Despite Ca2+ being an essential cofactor for UGGT1 to function as a catalyst of the glucosyl transfer reaction, we reveal that the metal ion is not required for the recognition of Man9GlcNAc2-MHC I-TAPBPR as substrate. Neither the mutation of the Ca2+-coordinating DxD sequence motif in UGGT1 nor the presence of the Ca2+ chelator EGTA changed the binding of the glucosyltransferase to Man9GlcNAc2-MHC I-TAPBPR (Figure 4E and F).

Taken together, the data we present here add to our current picture of MHC I quality control inside the ER, where UGGT1 and TAPBPR emerge as team players, with TAPBPR tracking down and stabilizing empty or suboptimally loaded MHC I complexes. For those MHC I complexes that have been deglucosylated by GluII and cannot be loaded with optimal peptide due to scarcity of suitable cargo, TAPBPR acts as a mediator for UGGT1-catalyzed reglucosylation. This appears to apply to at least a large subset of HLA-A allomorphs, many of which obtain their peptide in a Tsn-independent manner (Greenwood et al., 1994). Thus, the TAPBPR-UGGT1 complex promotes recycling of immature MHC I to the Glc1Man9GlcNAc2-specific calnexin/calreticulin cycle and/or to the second peptide editor tapasin inside the PLC via calreticulin (Neerincx et al., 2017; Wearsch et al., 2011). Exactly how the handover from one MHC I chaperone to the other via calreticulin is taking place is an important question and remains to be investigated.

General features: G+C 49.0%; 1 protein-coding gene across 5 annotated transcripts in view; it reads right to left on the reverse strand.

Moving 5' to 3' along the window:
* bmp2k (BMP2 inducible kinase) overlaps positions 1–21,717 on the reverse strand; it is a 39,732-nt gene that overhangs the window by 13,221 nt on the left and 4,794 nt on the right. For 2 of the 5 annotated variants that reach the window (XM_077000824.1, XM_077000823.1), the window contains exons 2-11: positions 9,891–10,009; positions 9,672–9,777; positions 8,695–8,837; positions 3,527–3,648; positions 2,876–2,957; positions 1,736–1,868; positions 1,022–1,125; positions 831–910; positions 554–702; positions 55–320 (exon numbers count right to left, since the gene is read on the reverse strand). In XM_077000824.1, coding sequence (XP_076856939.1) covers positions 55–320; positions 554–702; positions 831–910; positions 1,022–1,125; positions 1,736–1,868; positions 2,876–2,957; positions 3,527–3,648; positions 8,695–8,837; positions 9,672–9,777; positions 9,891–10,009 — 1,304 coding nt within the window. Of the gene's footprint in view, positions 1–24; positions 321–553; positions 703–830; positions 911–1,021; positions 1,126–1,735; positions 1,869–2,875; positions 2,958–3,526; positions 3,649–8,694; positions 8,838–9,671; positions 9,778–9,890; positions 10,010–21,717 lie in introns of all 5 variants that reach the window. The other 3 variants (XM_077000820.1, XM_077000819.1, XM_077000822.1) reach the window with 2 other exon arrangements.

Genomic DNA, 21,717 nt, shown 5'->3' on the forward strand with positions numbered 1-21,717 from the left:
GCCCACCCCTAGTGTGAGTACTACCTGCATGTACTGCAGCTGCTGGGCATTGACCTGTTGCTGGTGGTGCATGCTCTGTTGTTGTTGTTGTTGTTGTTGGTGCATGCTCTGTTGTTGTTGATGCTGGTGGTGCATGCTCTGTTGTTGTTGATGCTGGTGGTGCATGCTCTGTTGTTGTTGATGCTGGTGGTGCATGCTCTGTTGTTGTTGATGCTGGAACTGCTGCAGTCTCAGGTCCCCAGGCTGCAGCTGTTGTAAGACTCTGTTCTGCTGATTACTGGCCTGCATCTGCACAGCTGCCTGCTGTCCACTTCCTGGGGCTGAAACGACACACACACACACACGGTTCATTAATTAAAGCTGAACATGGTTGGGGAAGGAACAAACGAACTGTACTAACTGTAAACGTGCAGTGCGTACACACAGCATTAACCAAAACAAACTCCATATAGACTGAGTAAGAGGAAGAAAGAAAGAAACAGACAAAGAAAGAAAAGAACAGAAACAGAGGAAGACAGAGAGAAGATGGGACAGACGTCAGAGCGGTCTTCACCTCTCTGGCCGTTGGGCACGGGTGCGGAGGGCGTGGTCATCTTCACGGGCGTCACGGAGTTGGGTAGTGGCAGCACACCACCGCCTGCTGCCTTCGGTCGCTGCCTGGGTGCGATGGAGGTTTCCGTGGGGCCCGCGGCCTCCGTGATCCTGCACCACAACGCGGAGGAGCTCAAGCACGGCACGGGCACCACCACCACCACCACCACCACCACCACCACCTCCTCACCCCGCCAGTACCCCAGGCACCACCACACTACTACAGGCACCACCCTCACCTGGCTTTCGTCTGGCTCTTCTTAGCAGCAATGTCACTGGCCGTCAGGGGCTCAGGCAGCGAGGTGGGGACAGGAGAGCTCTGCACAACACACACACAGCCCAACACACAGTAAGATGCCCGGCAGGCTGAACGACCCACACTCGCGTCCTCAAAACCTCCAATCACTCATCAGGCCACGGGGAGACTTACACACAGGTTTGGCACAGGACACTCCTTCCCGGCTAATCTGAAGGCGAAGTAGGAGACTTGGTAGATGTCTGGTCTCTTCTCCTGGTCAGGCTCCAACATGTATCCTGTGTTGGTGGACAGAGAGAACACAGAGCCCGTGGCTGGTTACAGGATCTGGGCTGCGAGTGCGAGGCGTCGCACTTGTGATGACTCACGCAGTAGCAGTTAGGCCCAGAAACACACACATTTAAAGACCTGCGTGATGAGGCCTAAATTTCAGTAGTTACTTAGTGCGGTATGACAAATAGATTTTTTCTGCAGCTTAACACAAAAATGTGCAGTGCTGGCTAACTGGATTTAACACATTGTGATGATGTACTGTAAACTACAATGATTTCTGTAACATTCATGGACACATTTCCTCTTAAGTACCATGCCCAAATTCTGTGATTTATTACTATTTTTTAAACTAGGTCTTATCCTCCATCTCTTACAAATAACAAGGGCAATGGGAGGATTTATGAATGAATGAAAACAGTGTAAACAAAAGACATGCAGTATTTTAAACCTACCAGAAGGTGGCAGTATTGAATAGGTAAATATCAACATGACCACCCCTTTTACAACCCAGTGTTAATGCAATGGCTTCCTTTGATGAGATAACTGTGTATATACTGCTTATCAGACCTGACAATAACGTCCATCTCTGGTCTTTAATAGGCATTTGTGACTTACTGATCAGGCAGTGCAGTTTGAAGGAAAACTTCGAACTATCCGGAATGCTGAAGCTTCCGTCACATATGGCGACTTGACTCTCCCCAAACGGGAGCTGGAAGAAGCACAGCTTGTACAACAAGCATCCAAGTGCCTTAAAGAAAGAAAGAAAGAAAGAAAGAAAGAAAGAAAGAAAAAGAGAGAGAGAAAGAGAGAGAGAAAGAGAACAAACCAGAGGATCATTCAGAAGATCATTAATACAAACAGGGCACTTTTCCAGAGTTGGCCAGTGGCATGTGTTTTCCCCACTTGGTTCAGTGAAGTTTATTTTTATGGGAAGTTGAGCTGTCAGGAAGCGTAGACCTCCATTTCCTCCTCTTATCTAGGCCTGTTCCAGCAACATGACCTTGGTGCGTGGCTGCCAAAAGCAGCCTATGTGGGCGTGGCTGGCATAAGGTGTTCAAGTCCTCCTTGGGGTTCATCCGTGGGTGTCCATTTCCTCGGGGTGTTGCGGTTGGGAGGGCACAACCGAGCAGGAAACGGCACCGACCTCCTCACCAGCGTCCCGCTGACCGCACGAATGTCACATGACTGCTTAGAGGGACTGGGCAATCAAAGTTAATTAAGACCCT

Future studies of TAPBPR-UGGT1-mediated MHC I quality control will need to decipher the detailed molecular mechanisms of this fundamental process to understand how TAPBPR binds UGGT1 and how UGGT1 interacts with MHC I clients. Is C97 of TAPBPR involved in the interface with UGGT1, and how can the seemingly contradictory findings concerning its significance for the interaction be explained? Does UGGT1 recognize only the MHC I glycan or maybe also features of the peptide-receptive conformation adopted by the MHC when bound to TAPBPR? Answers to these questions would most likely be provided by a structure of the MHC I-TAPBPR-UGGT1 complex captured in flagranti before the reglucosylation reaction happens. In terms of functional studies, we are confident that the in-vitro system described here will help dissect the synergistic interplay between ER chaperones in shepherding and assisting immunity-related glycoproteins and the N-glycoproteome in general along their maturation pathways and in cellular proteostasis.